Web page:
In contrast to Spain, in New York in 1991 there was no whitewashing or hiding. The convivencia was messy and in your face. There were regular misunderstandings between the students. Sometimes it was language: one Bangladeshi student, Shumon, was regularly called “Simón” by his classmates. They had conflicting ideas about how the world should work, about religion, about family, about a lot of things. Despite these very real differences, they were all united by the enterprise of learning English and by a school system and larger society that officially regarded them all as equals. Ricardo and Said and Rosalia and one polish kid named Slavomir sat next to each other in class, and more or less managed to get along, or at least not be in constant conflict, which for Middle School is probably as much as you can expect.

This experience, of seeing what convivencia really meant when the rubber hit the road, of what the daily negotiation of linguistic, religious, and ethnic difference looked like on the ground, stayed with me. Eventually I ended up back in graduate school with a mission to study this curious time and place, this culture that produced Ibn Hazm, Ibn Gabirol, Yehudah Halevi, and the other writers and thinkers who populate Menocal’s book as well as the readings for this week’s recitations.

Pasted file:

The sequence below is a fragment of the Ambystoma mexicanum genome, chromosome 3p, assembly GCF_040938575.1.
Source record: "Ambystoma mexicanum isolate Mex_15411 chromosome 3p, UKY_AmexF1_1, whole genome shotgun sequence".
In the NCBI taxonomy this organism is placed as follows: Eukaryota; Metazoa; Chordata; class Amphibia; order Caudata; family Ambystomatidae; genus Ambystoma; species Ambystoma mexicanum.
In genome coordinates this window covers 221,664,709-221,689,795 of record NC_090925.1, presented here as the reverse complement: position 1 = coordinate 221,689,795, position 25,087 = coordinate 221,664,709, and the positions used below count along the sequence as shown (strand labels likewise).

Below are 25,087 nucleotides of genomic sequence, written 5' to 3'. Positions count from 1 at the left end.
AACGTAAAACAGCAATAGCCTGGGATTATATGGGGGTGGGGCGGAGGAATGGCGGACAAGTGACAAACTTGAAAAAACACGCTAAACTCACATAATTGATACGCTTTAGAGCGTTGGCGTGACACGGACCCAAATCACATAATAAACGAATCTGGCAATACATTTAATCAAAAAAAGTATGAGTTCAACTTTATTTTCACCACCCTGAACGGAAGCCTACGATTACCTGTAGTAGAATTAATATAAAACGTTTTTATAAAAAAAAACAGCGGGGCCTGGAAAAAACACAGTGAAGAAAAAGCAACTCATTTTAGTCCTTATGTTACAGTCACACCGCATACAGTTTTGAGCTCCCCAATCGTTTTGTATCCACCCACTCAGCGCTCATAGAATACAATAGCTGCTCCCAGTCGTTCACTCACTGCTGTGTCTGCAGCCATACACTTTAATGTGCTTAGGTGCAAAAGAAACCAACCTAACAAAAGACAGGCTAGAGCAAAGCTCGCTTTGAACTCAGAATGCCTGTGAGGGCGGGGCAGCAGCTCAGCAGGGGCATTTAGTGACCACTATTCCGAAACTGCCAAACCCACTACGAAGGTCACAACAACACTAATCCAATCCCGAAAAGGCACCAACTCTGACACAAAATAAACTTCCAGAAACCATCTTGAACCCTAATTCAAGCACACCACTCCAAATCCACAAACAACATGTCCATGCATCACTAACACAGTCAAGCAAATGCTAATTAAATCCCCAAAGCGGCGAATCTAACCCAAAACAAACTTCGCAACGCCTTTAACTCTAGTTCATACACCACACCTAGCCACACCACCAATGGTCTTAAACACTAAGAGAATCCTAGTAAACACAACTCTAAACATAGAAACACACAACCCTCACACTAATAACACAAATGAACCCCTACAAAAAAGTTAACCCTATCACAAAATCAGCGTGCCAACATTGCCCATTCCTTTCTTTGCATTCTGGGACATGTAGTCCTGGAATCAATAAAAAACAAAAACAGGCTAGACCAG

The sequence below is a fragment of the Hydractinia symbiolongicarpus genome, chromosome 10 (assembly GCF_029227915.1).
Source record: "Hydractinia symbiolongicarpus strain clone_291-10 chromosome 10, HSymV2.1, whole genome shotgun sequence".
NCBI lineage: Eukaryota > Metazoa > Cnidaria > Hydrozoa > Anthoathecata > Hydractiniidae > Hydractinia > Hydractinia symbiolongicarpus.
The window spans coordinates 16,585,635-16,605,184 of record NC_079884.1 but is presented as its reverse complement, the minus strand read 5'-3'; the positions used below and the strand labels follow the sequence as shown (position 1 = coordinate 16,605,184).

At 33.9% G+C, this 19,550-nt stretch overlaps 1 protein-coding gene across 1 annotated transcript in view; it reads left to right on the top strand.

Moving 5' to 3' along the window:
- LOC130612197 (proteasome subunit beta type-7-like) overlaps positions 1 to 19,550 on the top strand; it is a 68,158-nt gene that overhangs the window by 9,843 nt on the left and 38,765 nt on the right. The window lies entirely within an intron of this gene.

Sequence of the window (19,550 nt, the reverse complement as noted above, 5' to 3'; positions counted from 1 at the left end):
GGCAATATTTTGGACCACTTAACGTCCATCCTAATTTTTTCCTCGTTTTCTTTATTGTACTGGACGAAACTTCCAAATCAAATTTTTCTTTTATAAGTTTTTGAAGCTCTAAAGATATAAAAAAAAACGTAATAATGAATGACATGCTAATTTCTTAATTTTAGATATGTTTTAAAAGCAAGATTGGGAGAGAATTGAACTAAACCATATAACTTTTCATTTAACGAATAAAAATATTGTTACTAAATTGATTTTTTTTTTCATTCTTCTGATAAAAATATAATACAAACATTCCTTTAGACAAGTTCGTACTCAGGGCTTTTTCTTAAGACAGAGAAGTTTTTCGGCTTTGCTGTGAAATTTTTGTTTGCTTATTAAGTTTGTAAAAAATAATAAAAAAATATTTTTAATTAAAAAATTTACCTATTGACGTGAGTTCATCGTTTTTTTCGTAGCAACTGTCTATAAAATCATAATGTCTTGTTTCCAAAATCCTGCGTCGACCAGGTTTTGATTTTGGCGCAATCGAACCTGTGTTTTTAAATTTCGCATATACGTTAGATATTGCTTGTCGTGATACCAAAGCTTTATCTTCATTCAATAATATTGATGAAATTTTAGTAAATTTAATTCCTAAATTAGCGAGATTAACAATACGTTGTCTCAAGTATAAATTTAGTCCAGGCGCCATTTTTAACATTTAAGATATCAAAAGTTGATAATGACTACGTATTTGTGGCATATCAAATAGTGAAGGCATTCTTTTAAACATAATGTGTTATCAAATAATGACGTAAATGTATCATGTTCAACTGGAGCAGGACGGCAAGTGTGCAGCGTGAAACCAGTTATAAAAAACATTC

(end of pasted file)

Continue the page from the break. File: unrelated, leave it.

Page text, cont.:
After some experimentation, I landed in a Department of Spanish and Portuguese at Berkeley, where I finished the doctorate in 2003. I might well have completed the work in a department of Comparative Literature or Middle Eastern Studies, but what always seemed to unite the three religious cultures of al-Andalus, or of Christian Spain was the vernacular culture of the place. And this makes perfect sense. It is natural that people who live together, and work together have a common language. It’s logical. They might not pray together, they might not study together, and they may use different languages for those activities, but when they need to buy bread or rent a house or take care of business that has to happen in a common vernacular. This comes through very clearly in the study of the poetry of al-Andalus, especially in the muwashshahat and zajal genres of poetry that flourished in al-Andalus in the eleventh through thirteenth centuries.